Apr 5, 2017
Posted by Klaus Baldauf in categories: economics, policy, privacy, solar power, sustainability, transportation
The year is 2030. Former president Donald Trump’s border wall, once considered a political inevitability, was never built. Instead, its billions of dollars of funding were poured into something the world had never seen: a strip of shared territory spanning the border between the United States and Mexico. Otra Nation, as the state is called, is a high-tech ecotopia, powered by vast solar farms and connected with a hyperloop transportation system. Biometric checks identify citizens and visitors, and relaxed trade rules have turned Otra Nation into a booming economic hub. Environmental conservation policies have maximized potable water and ameliorated a new Dust Bowl to the north. This is the future envisioned by the Made Collective, a group of architects, urban planners, and others who are proposing what they call a “shared co-nation” as a new kind of state.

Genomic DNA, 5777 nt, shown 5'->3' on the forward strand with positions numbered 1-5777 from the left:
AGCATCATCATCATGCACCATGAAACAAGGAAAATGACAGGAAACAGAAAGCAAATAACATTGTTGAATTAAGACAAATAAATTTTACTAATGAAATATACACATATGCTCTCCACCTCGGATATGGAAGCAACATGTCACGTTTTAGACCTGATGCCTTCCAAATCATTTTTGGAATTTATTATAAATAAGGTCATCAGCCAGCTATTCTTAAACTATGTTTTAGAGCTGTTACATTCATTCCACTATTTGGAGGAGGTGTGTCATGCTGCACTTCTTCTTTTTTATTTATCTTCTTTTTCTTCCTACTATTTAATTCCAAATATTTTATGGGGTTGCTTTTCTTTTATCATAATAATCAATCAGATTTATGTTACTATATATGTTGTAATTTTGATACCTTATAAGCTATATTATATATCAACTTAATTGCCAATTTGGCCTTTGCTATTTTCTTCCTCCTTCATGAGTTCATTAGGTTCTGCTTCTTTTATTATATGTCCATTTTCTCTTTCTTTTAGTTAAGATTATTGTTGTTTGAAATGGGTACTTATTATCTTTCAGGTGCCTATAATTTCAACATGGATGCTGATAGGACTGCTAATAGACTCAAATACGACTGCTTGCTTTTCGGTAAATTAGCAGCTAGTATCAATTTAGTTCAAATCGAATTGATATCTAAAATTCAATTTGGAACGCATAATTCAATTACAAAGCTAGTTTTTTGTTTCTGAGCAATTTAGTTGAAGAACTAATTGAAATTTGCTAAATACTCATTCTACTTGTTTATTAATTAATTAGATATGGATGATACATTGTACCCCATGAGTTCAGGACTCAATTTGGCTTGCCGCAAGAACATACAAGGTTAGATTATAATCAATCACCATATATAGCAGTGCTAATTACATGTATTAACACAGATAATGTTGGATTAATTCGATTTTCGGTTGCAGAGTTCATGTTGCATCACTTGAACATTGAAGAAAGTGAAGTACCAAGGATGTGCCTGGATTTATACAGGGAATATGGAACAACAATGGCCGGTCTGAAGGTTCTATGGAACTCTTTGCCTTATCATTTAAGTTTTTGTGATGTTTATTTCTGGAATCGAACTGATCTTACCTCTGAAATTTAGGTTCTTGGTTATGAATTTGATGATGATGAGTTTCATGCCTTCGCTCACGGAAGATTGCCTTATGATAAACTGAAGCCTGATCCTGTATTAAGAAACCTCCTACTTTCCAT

Many people have imagined their own alternatives to Trump’s planned border wall, from the plausible — like a bi-national irrigation initiative — to the absurd — like an “inflatoborder” made of plastic bubbles. Made’s members insist that they’re serious about Otra Nation, though, and that they’ve got the skills to make it work. That’s almost certainly not true — but it’s also beside the point. At a time when policy proposals should be taken “seriously but not literally,” and facts are up for grabs, Otra Nation turns the slippery Trump playbook around to offer a counter-fantasy. In the words of collective member Marina Muñoz, “We can really make the complete American continent great again.”